5) Universities and the Threat of Privatisation 

Decrying the government’s decision to implement the NITI Aayog–backed “slow privatisation” model, whereby select Indian universities will have to eventually be responsible for their own funding, Saikat Ghosh calls this attempt by the centre to absolve itself of accountability—a move away from equity, access and quality of provided education. The author argues that the NITI Aayog vision will see courses structured specifically to gain employability in the corporate sector, and traditional disciplines will not survive in an educational system that only favours the acquirement of skills.

“The inevitable fee hikes will result in the exclusion of marginalised and vulnerable sections of society, particularly women and Dalit students coming from economically underprivileged families. The exponential increase in cost of higher education will push even students from middle-income families to fund their degrees through student loans. While this may be a clever ploy for extending the financial sector’s reach into the education sector, it will push students into early debt traps. It will impact their confidence levels, erode their ability to question the status quo, or creatively invest themselves in cultural activities and egalitarian social initiatives, make them more anxious about career opportunities, and encourage conformism.”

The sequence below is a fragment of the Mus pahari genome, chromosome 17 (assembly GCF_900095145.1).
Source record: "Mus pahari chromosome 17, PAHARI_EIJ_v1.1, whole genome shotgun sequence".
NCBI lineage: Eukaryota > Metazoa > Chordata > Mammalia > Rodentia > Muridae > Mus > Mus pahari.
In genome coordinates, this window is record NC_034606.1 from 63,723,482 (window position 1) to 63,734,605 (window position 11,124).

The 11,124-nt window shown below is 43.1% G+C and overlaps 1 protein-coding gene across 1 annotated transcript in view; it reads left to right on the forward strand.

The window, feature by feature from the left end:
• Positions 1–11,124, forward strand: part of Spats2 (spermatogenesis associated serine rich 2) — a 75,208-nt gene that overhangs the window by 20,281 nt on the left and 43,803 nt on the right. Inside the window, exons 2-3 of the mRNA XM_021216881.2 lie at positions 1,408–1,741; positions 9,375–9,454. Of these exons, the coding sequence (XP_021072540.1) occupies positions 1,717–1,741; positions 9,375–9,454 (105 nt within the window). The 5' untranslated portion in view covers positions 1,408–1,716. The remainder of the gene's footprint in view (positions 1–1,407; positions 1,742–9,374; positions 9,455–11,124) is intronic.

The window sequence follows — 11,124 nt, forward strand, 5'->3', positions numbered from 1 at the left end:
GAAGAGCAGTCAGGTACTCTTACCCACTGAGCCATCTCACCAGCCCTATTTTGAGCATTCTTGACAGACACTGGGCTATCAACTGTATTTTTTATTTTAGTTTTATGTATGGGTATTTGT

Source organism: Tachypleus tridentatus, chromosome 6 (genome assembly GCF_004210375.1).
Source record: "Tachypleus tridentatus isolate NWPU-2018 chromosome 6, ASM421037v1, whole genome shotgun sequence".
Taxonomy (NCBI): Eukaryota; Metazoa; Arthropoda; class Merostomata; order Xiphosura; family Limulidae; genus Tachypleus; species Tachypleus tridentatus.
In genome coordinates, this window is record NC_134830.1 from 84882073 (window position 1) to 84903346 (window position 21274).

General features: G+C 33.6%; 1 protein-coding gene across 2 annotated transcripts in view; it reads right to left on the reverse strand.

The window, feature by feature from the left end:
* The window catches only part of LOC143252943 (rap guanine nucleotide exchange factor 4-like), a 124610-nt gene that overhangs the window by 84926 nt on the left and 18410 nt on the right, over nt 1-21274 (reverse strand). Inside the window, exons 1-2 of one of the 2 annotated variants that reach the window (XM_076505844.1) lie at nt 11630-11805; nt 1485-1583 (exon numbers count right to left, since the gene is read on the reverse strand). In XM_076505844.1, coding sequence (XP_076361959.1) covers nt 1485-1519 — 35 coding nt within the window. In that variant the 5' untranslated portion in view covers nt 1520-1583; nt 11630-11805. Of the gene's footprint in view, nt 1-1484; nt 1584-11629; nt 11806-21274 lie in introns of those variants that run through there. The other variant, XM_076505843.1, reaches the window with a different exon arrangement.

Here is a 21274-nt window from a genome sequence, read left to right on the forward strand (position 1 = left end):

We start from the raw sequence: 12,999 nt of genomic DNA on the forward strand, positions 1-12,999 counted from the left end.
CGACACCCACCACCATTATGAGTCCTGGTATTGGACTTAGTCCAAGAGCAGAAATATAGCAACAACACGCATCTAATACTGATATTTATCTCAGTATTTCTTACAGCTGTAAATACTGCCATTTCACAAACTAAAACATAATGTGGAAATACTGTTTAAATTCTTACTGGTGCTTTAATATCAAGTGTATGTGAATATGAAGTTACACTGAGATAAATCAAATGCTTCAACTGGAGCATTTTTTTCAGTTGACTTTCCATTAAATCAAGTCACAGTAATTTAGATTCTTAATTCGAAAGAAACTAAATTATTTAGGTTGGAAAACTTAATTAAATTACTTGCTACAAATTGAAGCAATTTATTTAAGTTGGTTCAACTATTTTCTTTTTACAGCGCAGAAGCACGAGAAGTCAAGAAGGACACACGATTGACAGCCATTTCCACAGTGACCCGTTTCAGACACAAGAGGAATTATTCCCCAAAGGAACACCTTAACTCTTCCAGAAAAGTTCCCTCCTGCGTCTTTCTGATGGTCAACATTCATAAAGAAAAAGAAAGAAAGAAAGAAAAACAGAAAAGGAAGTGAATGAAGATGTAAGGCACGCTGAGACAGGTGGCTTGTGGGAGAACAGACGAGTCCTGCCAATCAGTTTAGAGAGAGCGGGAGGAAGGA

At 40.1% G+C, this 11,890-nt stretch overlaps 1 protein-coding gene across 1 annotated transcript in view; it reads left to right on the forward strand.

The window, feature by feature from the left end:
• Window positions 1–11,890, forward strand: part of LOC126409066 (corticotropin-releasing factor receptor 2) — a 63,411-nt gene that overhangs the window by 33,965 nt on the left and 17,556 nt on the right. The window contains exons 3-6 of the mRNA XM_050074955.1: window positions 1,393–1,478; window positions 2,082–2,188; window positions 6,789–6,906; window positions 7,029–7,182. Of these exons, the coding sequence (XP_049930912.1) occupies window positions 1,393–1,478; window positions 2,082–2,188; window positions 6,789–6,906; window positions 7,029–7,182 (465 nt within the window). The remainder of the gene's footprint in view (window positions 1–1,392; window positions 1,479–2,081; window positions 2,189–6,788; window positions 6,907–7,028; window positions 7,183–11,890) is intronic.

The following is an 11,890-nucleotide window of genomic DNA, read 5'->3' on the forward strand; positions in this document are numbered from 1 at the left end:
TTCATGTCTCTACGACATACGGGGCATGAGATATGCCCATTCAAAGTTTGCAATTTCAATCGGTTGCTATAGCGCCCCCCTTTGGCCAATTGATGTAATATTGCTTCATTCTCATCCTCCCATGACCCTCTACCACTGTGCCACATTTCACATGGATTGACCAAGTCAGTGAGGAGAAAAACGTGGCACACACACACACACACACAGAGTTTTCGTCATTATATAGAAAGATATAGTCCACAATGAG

6) Universities, the Media and the Public Sphere

Looking at the centre’s decision to implement a four-year undergraduate programme (FYUP) at Delhi University, Subarno Chattarji  criticises the hastiness of implementation by comparing the process with those of Hong Kong  University and Trinity College Dublin, which switched to  FYUP only after exhaustive consultations with numerous academics. The author also focuses on reporting of the issue, both in print and television coverage: while print reportage allowed for both sides of the debate to speak, television coverage focused only on the conflict and thus overlooked substantial issues.